Cover, The First Kestner Portfolio, 1923; Design for Mayakovsky's For The Voice, 1923.
The artist born Lazor Markovich Lissitzky in 1890 revolutionised graphic design during its formative stages. Critic Max Bill’s famous summation of Lissitzky’s book About 2 Squares – “Typography is a game that leads to communication, and it all began with Lissitzky’s tale of two squares” – had long struck a chord with Barney.
Globetrotter In Time 1923; Flying From Far Away, About 2 Squares 1922.
A couple of days after their encounter with Collins, John called his girlfriend Suzanne Spiro, then workingat Stiff Records, where Barney had taken up residence as art director just two weeks previously.
Stiff in Melody Maker 1976 (note Barney-designed Naughty Rhythms tour poster): Jake Riviera, Suzanne Spiro, Dave Robinson.
“I was telling her about our conversation with Michael and these books I’d bought on the subject,” says John. “Suzanne repeated the name El Lissiztsky out loud. The next thing I heard was Barney’s voice shouting from the back room: ‘What’s going on? Why are you talking about El Lissitzky?'”
As detailed in a letter to his friend Lorry Sartorio, March 1977 marked Barney’s return to the fray of the music business. He struck a deal with his pal, Stiff co-founder Jake Riviera, whereby he lived at 32 Alexander Street in Paddington (which housed the label’s offices) in return for designs.
(c) Lorry Sartorio/Reasons 2009
The letter refers to Riviera looking “like a public school-boy”. Riviera laughs: “That was down to a ‘Man From British Steel’ haircut I had at the time.”
“Barney grabbed the phone out of Suzanne’s hand and demanded to know about my interest in the Constructivists,” recalls John Ingham. “I explained what was going on with Generation X and off we went; we had our art director.”
Within a few days Stewart, John and Barney were sat on the stoop outside Stiff discussing options for Your Generation. “We talked about the music we liked, “says John. ” Barney was a big Who fanatic and he told a story I’ve never heard from anybody else. He was a regular at their ’64 residency at The Marquee and talked about this bit when they went into a noise sequence with feedback sounding like bombs dropping.
“Somewhere in the middle of it Townshend would inevitably hit a member of the audience over the head with his guitar, and we laughed about how people used to fight for that particular spot. I’d heard that story but Barney was the first and only person to reveal that the ‘song’ was called World War II.”
Once they had established common ground, Barney produced an idea for the sleeve: the numerals 45 in direct reference to the rpm of a 7in single. ” We had another session sitting on the stoop on a sunny mid-day and out came the spiral-bound notebook with these precise 2in sq ideas,” says John. “One of them was exactly the front and back cover of Your Generation, down to the last detail.”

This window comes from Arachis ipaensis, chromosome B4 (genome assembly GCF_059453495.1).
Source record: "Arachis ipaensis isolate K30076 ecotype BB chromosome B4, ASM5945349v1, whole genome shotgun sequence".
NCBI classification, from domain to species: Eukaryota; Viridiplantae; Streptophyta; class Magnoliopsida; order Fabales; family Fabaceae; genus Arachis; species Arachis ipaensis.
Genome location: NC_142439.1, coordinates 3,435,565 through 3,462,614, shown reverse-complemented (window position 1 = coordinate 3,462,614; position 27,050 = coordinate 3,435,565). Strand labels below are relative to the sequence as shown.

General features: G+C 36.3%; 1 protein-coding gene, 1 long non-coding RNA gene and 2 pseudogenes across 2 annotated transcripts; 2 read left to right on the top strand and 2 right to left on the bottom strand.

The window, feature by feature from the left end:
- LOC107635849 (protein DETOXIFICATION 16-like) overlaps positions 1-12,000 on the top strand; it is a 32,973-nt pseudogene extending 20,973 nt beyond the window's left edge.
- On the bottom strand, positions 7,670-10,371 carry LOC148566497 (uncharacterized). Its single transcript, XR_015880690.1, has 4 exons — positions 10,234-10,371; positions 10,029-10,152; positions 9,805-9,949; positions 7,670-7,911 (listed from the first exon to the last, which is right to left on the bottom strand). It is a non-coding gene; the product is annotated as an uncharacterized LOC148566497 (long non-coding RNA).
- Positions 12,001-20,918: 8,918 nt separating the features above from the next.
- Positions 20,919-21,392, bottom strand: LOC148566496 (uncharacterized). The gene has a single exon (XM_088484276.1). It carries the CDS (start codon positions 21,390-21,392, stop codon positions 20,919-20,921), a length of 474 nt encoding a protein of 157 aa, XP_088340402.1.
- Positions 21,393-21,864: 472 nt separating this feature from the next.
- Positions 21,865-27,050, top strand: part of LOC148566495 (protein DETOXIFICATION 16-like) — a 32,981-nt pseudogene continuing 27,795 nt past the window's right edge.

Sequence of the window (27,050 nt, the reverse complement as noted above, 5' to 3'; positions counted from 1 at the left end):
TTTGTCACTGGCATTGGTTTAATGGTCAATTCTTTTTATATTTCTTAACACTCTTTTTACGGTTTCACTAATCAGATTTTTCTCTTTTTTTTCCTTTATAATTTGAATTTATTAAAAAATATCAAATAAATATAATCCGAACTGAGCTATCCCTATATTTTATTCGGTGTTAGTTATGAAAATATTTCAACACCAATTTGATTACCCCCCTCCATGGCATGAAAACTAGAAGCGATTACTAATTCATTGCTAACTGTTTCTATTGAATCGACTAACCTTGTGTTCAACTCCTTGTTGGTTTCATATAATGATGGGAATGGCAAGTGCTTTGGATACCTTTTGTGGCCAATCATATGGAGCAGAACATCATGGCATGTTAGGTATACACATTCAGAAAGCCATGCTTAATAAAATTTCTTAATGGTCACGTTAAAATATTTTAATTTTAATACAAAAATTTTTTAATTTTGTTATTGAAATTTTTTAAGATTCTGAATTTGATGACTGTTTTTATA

Quarter-page advert in NME, September 10, 1977.
For the advert for trade paper Music Week, Barney urged the band and their managers to keep it simple: “He said that it was a waste of time trying to be clever, that we should just say: ‘Buy this record’.”
In the event they settled on “Our record in your record shops on Saturday” placed in the white space left by a trompe l’oeil rip Billy Idol appears to have torn in the photograph by Ray Stevenson. Signifying the amount of time the band had taken to reach their first release – rivals the Pistols, the Clash and The Damned had knocked out at least a couple of singles each by this stage – the ad featured a typical Barney pun: “Worth it’s wait”.
Barney adopted the more blunt approach for the August 1977 music press campaign for Elvis Costello’s My Aim Is True, with its exhortation “Buy It.”
Chrysalis half-page advert, Sounds, September 10, 1977.
Barney’s ad also appeared in the NME but Chrysalis replaced it in other music press titles with a spot-colour one generated by their own art department, bowdlerising Barney’s graphic and utilising corny lettering for the band name.
Two of four matching posters for Marquee residency, September 1977.
On the single’s release in September 1977, Generation X played a series of four gigs at The Marquee promoted by monochrome Barney-designed posters. These were based on stills from a performance clip made for a pilot music TV show directed by the veteran Mike Mansfield (who also helmed the clip for the Pistols’ God Save The Queen that summer).
“Barney and I spent a morning in an edit suite running the video,” says John. “Every so often he would freeze the frame and take a photograph. What delighted me about the final design was that he incorporated the lines of static as graphics. When all four were posted together, the lines matched.”
In December 1977 John exited the UK punk scene for the balmier climes of Los Angeles. Stewart remained as manager of Generation X. In a future post we shall explore how Barney and the band hooked up once again.
Neville Brody's Red Wedge logo, 1985.
Interest in Lissitzky and early 20th century Russian design burgeoned, via the likes of Neville Brody. He was at the forefront of 80s designers channeling the movement, notably in The Face and also for his logo for music/political movement Red Wedge ( the name of which resulted from a conversation between Barney and founder Billy Bragg).
Curiously online images of the logo are currently extremely rare; we’ve scanned the one above from our archive.
A Proun, El Lissitzky, 1925; Front cover, Michael, Franz Ferdinand, Domino 2004.
Saks Fifth Avenue campaign, Shephard Fairey, spring 2009.
As Patrick Burgoyne has pointed out, Constructivism is “the ism that just keeps on giving”. However, it’s interesting to speculate on the look of music through graphic design had Barney Bubbles not overheard a phone conversation between a young manager and his girlfriend in a mouldy Paddington basement 32 years ago.